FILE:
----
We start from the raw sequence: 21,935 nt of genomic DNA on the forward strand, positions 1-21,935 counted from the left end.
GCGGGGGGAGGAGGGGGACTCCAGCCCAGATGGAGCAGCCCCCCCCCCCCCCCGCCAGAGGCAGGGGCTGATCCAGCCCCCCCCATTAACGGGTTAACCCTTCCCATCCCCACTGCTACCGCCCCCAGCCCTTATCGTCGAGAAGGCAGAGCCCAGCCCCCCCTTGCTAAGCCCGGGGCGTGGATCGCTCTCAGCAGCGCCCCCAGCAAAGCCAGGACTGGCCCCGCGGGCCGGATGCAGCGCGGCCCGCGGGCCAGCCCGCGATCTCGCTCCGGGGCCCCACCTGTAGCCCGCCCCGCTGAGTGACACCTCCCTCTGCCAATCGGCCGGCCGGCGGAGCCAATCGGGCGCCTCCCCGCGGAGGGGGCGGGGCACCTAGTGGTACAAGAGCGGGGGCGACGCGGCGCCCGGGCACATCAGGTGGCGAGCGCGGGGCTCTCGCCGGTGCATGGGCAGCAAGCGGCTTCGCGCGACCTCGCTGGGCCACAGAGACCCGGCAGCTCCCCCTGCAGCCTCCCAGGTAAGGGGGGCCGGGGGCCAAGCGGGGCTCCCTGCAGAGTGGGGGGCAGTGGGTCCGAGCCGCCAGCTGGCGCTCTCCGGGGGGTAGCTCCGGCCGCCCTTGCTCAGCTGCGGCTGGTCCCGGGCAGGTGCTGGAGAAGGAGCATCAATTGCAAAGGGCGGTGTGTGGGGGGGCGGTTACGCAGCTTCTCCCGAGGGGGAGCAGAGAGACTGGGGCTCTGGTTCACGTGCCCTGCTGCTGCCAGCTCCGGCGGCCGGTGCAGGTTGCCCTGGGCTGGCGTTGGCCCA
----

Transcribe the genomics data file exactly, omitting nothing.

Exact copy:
We start from the raw sequence: 21,935 nt of genomic DNA on the forward strand, positions 1-21,935 counted from the left end.
GCGGGGGGAGGAGGGGGACTCCAGCCCAGATGGAGCAGCCCCCCCCCCCCCCCGCCAGAGGCAGGGGCTGATCCAGCCCCCCCCATTAACGGGTTAACCCTTCCCATCCCCACTGCTACCGCCCCCAGCCCTTATCGTCGAGAAGGCAGAGCCCAGCCCCCCCTTGCTAAGCCCGGGGCGTGGATCGCTCTCAGCAGCGCCCCCAGCAAAGCCAGGACTGGCCCCGCGGGCCGGATGCAGCGCGGCCCGCGGGCCAGCCCGCGATCTCGCTCCGGGGCCCCACCTGTAGCCCGCCCCGCTGAGTGACACCTCCCTCTGCCAATCGGCCGGCCGGCGGAGCCAATCGGGCGCCTCCCCGCGGAGGGGGCGGGGCACCTAGTGGTACAAGAGCGGGGGCGACGCGGCGCCCGGGCACATCAGGTGGCGAGCGCGGGGCTCTCGCCGGTGCATGGGCAGCAAGCGGCTTCGCGCGACCTCGCTGGGCCACAGAGACCCGGCAGCTCCCCCTGCAGCCTCCCAGGTAAGGGGGGCCGGGGGCCAAGCGGGGCTCCCTGCAGAGTGGGGGGCAGTGGGTCCGAGCCGCCAGCTGGCGCTCTCCGGGGGGTAGCTCCGGCCGCCCTTGCTCAGCTGCGGCTGGTCCCGGGCAGGTGCTGGAGAAGGAGCATCAATTGCAAAGGGCGGTGTGTGGGGGGGCGGTTACGCAGCTTCTCCCGAGGGGGAGCAGAGAGACTGGGGCTCTGGTTCACGTGCCCTGCTGCTGCCAGCTCCGGCGGCCGGTGCAGGTTGCCCTGGGCTGGCGTTGGCCCA